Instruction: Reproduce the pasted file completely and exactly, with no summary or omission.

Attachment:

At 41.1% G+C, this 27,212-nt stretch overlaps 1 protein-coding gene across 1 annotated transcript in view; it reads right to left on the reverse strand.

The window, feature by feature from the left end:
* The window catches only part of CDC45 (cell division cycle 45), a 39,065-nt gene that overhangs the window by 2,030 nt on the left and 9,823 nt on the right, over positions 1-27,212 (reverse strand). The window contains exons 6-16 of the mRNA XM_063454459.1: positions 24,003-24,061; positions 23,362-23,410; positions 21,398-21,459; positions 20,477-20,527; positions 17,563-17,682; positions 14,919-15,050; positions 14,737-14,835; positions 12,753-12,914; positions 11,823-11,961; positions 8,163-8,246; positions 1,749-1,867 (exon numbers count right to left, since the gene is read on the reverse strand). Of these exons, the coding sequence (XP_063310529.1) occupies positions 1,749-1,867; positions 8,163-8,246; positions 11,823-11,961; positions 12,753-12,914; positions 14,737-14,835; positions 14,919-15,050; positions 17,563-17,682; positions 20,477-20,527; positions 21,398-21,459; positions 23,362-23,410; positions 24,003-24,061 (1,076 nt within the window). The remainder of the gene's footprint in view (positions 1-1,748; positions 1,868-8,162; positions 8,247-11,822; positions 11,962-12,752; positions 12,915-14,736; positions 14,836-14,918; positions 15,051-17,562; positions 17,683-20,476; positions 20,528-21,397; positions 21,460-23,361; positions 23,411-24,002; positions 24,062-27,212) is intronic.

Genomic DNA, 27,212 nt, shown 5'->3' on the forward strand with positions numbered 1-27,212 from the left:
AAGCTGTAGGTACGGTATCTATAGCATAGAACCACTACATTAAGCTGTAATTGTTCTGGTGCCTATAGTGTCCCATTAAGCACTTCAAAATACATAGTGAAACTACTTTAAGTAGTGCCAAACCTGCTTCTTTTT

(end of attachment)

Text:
At 41.1% G+C, this 27,212-nt stretch overlaps 1 protein-coding gene across 1 annotated transcript in view; it reads right to left on the reverse strand.

The window, feature by feature from the left end:
* The window catches only part of CDC45 (cell division cycle 45), a 39,065-nt gene that overhangs the window by 2,030 nt on the left and 9,823 nt on the right, over positions 1-27,212 (reverse strand). The window contains exons 6-16 of the mRNA XM_063454459.1: positions 24,003-24,061; positions 23,362-23,410; positions 21,398-21,459; positions 20,477-20,527; positions 17,563-17,682; positions 14,919-15,050; positions 14,737-14,835; positions 12,753-12,914; positions 11,823-11,961; positions 8,163-8,246; positions 1,749-1,867 (exon numbers count right to left, since the gene is read on the reverse strand). Of these exons, the coding sequence (XP_063310529.1) occupies positions 1,749-1,867; positions 8,163-8,246; positions 11,823-11,961; positions 12,753-12,914; positions 14,737-14,835; positions 14,919-15,050; positions 17,563-17,682; positions 20,477-20,527; positions 21,398-21,459; positions 23,362-23,410; positions 24,003-24,061 (1,076 nt within the window). The remainder of the gene's footprint in view (positions 1-1,748; positions 1,868-8,162; positions 8,247-11,822; positions 11,962-12,752; positions 12,915-14,736; positions 14,836-14,918; positions 15,051-17,562; positions 17,683-20,476; positions 20,528-21,397; positions 21,460-23,361; positions 23,411-24,002; positions 24,062-27,212) is intronic.

Genomic DNA, 27,212 nt, shown 5'->3' on the forward strand with positions numbered 1-27,212 from the left:
AAGCTGTAGGTACGGTATCTATAGCATAGAACCACTACATTAAGCTGTAATTGTTCTGGTGCCTATAGTGTCCCATTAAGCACTTCAAAATACATAGTGAAACTACTTTAAGTAGTGCCAAACCTGCTTCTTTTT